Bishop, I.D. (2002) Determination of thresholds of visual impact: the case of wind turbines. Environment and Planning B: Planning and Design 29,707-718.

Visual impact assessment using GIS based viewshed mapping is commonly employed on major projects. However, there is typically little analysis of the possible range of impact based on the size of the introduced landscape element, its contrast with the surroundings or the effect of typical level of atmospheric scattering on the perceived contrast. A landscape element which is increasingly the subject of aesthetic scrutiny and visual analysis is the wind energy turbine or - when installed in large numbers - the wind-farm. This paper takes the wind turbine as its subject partly because of its recent significance and also because, as a moving element, it is a special case. The paper reports an Internet based experiment to determine the relative perceived size of a turbine, image analysis to determine its typical contrast level and the effect of atmospheric scattering on this contrast. Using these three factors and equations derived in an earlier study (Shang & Bishop, 2000), estimates are made for the probability of turbine detection, recognition and visual impact at distances up to 30 km.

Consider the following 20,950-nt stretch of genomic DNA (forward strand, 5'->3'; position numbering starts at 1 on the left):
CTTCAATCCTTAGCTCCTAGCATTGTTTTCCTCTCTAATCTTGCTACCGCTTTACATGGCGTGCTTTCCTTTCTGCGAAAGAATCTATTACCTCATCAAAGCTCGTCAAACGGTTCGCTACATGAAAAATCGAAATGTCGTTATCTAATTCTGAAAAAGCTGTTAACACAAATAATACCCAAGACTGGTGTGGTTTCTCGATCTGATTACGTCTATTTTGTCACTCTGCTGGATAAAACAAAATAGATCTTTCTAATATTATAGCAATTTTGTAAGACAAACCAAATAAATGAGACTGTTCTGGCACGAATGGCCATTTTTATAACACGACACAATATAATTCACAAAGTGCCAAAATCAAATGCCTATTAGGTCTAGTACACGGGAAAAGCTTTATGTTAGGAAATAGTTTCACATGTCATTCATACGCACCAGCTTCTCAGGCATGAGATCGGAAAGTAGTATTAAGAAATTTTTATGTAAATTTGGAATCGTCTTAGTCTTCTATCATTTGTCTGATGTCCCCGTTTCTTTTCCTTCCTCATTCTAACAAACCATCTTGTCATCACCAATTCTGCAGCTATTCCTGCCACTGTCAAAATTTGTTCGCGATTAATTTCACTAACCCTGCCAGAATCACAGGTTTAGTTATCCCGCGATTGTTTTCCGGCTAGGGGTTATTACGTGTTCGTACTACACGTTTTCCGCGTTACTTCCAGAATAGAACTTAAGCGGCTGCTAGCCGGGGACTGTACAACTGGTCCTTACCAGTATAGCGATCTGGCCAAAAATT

Bishop, I.D. and Miller, D.R. (2007) Visual assessment of off-shore wind turbines: the influence of distance, lighting, haze and movement, Renewable Energy 32:814-831.

Bishop, I.D. and Stock, C. (2010) Using Collaborative Virtual Environments to Plan Wind Energy Installations, Renewable Energy 35: 2348-2355.